Excusive Interview With The White Panda

This past summer, you may remember a post we put up regarding an awesome new mashup album from The White Panda. They had just released their second album, ‘Rematch’, which was just as good, if not better, than their first album, ‘Versus’. While eagerly anticipating their next album, we decided to get in touch with them and ask them a couple questions about themselves, their music and their careers. Check out the interview below (there was no audio version for this interview).

We Got This Covered: To start things off, why don’t you tell us how you two met?

White Panda: We’ve been friends since way back in the day (like 10 years old), and were trained in the same piano studio growing up. So yea it’s been awhile. We had various musical projects in the past, but White Panda is our most recent venture.

WGTC: Where did the idea for the group come from?

WP: The idea for the group came in the summer of 2009, when we had realized that without each others knowing we were creating similar stuff. We had come back home for the summer in between college years, and decided it’d be a cool idea to collaborate on our efforts.

WGTC: Can you tell us a bit about yourselves, such as who you are and how you got started doing mashups?

WP: DJ Griffi: Dan Griffith’s the name they gave me. I love food and I started working with this genre in early 2009.

WP: Procrast: Tom Evans. Started working on mashups as a form of proscrastination in college.

WGTC: What kind of software/hardware do you use to produce your tracks?

WP: Software would be Ableton, Fruity Loops and Reason. Hardware is Roland Fantom, Moog Phatty and a Macbook Pro.

WGTC: What’s your favorite track, out of all the ones you’ve done and why?

WP: Hmm. That’s tough. It probably is “What You Know About Little Secrets” because that’s the song that put us on the map and put everything in motion.

WGTC: What was the most difficult mashup to put together and why?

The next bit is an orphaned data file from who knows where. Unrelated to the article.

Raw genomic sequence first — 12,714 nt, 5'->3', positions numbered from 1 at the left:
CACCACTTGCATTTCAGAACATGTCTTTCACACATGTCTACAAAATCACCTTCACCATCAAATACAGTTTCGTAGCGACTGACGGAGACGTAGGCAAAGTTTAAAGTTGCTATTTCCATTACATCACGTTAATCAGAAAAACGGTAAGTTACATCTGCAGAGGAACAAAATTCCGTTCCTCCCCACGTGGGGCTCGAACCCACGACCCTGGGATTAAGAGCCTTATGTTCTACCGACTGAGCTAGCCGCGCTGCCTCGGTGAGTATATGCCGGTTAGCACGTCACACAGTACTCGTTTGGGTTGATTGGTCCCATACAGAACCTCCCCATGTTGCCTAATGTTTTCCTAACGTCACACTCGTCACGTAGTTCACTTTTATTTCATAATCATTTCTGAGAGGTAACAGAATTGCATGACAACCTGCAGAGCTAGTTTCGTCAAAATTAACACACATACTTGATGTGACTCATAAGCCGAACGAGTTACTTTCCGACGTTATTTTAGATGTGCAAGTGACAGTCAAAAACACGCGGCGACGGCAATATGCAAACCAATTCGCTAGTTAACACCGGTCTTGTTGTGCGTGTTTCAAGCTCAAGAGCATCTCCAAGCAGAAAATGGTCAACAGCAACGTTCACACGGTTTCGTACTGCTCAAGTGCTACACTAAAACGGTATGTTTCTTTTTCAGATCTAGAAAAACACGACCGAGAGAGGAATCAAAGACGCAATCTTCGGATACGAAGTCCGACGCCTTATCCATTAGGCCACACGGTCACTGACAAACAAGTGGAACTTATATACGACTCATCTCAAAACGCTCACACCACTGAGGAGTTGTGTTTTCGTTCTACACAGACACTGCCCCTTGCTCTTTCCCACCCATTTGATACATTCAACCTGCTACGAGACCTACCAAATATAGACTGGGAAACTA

WP: The idea behind a mashup is usually more difficult than the execution. That being said, a difficult one was “Shutterbug Swing Tree” because we put lots of our own production behind it.

WGTC: Which artists have influenced you the most?

WP: Girl Talk was a big influence when we first started. I also dig Pretty Lights’ style.

WGTC: How long do you foresee yourselves doing this for?

WP: As long as it remains fun we’re going to keep doing it. When that fades, it’ll be time to move on.

WGTC: What are your plans for the future?

WP: Musically, the new mashup album will be coming out very soon. We’re in Boulder, CO right now working on it, along with a lot of other exciting projects this year. Early 2011 for the mashup album.  You’ll also slowly begin to see remixes release, and an original EP is in early development right now. Also expect us to be touring quite a bit in between all that stuff.

WGTC: If you can work with any artist who would it be?

WP: Because we’re mostly producers, it’d have to be collaboration with a singer artist. Wiz, Wale, some hip hop artist with some swag.

WGTC: Are you surprised at the extremely positive reactions to both ‘Versus’ and ‘Rematch’?

WP: Yup. I mean by the time we were ready to release the mixtapes, we were pretty happy with the products and thought they were solid, but the feedback on both albums were so great and exceeded our expectations.

WGTC: How much musical theory goes into your compositions?

WP: It varies. Some songs that we blend use elements of syncopation, key change, and whatnot.

WGTC: What was the most memorable show you played and why?

WP: That’s tough, there have been so many good ones. Ones that stuck out from this fall were NYC and UMass. NYC because the energy of the crowd was absolutely insane. UMass because it was our first arena type show with about 5000 kids.

WGTC: How do you put together a live set? Is it pre-determined or do you just wing it?

WP: A lot of preparation goes into a live set (we have so many loops and drumbeats created in our sets it’s ridiculous). We do wing stuff during sets, to mix it up for ourselves, and to adapt to the changing dynamics of a crowd.

WGTC: What impact do you think sites like Hype Machine and Soundcloud have on the career of an up and coming artist?

WP: They definitely help. It can help put you on the map. Hype Machine was a great platform for us in the beginning, and I think we still benefit from it today.

WGTC: For those who haven’t seen you guys live, can you give a description as what to expect?

WP: Mayhem, chaos, whatever you wanna call it. Come prepared, you’re going to party your ass off.

WGTC: Any crazy stories from the road that you can share?

WP: I think those stories are best kept untold.

WGTC: Well thank you very much for taking the time to talk to us and good luck with the new album. We can’t wait to hear it!